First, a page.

After making a selection, you may want to modify it somewhat, expanding or shrinking it, or softening its edge. You'll learn how to do all this and more in this section.
Inverting a Selection
There are many ways in which you can modify your selections. Take a look at the Select menu in Figure 23.10. You've already learned to select all and deselect. Adding the Shift key to the deselect combination (Shift + Command/Ctrl-D) will reselect your last selection in case you accidentally dropped it.
Figure 23.10. There are many choices on the Select menu.
Inverse is an incredibly useful command. Suppose you have something with very complicated edges on a simple background; perhaps a baby lying on a blanket , or a sunflower on a table. You can use one of your Lassos and trace around it. You can use the Selection Brush and paint neatly around the edges. Or, you can use the Magic Wand once or twice to pick up the entire, plain background, and then select Inverse, or press Shift-Command-I. Rather than selecting the background, you've inverted the selection and gotten the baby or flower, or whatever it is instead.
Feathering a Selection
Feathering a selection makes it have a fuzzy edge. This isn't something you will want every time you drag a marquee, but under the right circumstances, it's very useful. The right circumstances can be anything from making a portrait vignette, so that it fades into the background, to copying some grass to paste over the trash in a park picture. Figure 23.11 shows the vignette effect, one of the more obvious uses for feathering. In this case, I drew the oval selection marquee where I wanted it, and then feathered it by 20 pixels. (The original photo is quite large.) How much you should feather a selection is going to be something to experiment with. It depends on the size of the image, and on what you're planning to do with the result. Just a couple of pixels of soft edge may be all you need to make something fit into its new background.
Figure 23.11. Feathering the edges of a portrait is called vignetting. Photo courtesy of D. Maynard.
Apply feathering after you have made the selection. Choose Select, Feather and type an appropriate number into the dialog box shown in Figure 23.12.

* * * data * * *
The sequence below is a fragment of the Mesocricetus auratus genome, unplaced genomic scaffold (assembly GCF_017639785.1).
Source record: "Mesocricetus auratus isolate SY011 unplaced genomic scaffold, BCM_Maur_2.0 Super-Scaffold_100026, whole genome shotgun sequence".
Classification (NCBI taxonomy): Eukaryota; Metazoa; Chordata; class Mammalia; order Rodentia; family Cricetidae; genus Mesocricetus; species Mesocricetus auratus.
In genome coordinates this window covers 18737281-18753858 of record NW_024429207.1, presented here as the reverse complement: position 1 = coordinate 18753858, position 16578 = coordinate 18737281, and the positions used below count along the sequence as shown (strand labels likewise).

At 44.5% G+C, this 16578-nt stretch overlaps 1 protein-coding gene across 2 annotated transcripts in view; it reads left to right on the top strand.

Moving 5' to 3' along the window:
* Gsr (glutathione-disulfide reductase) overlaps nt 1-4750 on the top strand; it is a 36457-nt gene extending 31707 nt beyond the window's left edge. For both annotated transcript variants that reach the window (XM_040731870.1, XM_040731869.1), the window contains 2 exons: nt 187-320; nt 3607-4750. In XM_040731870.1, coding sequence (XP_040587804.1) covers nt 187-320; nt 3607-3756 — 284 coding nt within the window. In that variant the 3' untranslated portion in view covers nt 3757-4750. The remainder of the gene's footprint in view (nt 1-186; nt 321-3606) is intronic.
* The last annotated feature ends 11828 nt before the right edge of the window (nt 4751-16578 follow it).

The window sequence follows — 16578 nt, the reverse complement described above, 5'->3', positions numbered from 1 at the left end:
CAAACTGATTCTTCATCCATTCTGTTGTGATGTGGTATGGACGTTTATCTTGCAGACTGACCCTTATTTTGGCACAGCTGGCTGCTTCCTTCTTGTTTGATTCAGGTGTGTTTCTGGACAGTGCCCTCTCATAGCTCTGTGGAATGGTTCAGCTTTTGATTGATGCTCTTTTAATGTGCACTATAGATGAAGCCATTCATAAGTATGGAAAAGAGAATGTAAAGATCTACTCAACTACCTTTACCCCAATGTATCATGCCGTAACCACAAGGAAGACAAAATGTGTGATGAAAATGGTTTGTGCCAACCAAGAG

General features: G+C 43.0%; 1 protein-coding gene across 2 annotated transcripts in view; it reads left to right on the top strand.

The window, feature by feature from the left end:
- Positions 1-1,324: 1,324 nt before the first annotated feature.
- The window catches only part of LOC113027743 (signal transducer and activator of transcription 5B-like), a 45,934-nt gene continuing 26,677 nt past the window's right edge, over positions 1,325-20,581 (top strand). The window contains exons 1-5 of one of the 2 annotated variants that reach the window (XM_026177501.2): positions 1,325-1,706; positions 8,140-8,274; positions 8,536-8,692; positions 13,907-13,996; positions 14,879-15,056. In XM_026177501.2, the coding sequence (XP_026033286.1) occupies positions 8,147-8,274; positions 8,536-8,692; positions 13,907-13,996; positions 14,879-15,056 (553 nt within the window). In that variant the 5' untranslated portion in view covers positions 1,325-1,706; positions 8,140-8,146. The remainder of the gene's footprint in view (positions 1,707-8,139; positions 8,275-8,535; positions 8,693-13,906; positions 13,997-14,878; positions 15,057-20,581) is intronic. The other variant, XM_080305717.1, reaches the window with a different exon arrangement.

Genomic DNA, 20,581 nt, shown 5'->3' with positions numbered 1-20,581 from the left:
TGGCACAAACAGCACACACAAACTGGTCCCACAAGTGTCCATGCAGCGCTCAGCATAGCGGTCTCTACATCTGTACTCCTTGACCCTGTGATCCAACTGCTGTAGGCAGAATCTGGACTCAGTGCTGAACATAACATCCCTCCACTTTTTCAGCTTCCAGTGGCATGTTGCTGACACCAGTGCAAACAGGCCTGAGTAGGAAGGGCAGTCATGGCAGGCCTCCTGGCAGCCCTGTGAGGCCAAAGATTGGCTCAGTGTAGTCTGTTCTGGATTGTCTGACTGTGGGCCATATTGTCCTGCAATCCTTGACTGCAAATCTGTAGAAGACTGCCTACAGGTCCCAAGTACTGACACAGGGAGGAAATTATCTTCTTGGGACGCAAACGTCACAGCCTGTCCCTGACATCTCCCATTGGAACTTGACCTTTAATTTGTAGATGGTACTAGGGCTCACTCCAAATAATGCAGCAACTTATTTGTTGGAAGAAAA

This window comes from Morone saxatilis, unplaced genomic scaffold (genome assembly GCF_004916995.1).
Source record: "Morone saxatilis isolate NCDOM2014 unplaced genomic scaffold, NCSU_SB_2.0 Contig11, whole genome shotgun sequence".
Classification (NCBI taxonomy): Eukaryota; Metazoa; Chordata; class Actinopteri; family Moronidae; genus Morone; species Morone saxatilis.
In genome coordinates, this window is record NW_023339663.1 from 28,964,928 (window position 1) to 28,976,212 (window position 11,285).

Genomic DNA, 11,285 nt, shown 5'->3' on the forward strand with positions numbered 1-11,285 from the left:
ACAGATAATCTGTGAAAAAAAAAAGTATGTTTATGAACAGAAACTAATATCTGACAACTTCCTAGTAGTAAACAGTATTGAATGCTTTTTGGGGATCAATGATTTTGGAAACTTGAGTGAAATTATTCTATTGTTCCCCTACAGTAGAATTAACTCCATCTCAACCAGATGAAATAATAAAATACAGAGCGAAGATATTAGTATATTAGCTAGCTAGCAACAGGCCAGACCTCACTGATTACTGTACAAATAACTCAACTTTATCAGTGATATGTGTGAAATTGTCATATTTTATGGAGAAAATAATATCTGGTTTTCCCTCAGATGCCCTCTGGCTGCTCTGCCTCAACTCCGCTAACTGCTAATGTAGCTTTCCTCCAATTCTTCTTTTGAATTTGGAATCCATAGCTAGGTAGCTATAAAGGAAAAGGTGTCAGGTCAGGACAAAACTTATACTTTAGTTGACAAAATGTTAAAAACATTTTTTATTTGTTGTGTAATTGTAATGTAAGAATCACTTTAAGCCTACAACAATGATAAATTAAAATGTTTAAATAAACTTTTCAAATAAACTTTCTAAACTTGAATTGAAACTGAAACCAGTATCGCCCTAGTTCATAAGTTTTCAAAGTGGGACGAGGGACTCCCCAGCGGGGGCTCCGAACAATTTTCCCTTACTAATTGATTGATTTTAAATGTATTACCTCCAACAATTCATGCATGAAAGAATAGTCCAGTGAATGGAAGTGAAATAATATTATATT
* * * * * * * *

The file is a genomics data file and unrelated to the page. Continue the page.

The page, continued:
Figure 23.12. There's no right or wrong number of pixels to choose for feathering.
Changing Your Selection with Modify, Grow, Similar
Selecting Modify from the Select menu gives you four ways to modify your selection. Each requires entering a pixel value in the dialog box. Your choices include the following:
Choosing Grow from the Select menu expands the selection outward to pixels of similar color . Similar locates and selects pixels located anywhere in the image that are similar to the ones already selected. Prior to choosing these commands from the Select menu, set the tolerance level for matching similar pixels by clicking the Magic Wand tool first and changing its Tolerance value.
Saving and Loading Selections
After you've gone to the trouble of making a complex selection, it seems a shame to lose it, especially if it's something you might want to work on again later. If you stroke the selection outline or fill it with color as explained in the next section, that information is saved as well. Fortunately, you can save your selection with the file, and use it whenever you want it. At the bottom of the Select menu are two commands called Save Selection and Load Selection. Selections are only saved with images stored in Photoshop (.psd) format.
To save a selection, select Save Selection to open the Save Selection dialog box. Give the selection a name , and click OK. To open and reuse it, use the Load Selection box, shown in Figure 23.13, to locate and activate your selection. To display this dialog box, choose Select, Load Selection. Remember, you can also start a new image with just the selection if it's something you expect to use often.
Figure 23.13. Save unique selections so you can reuse them.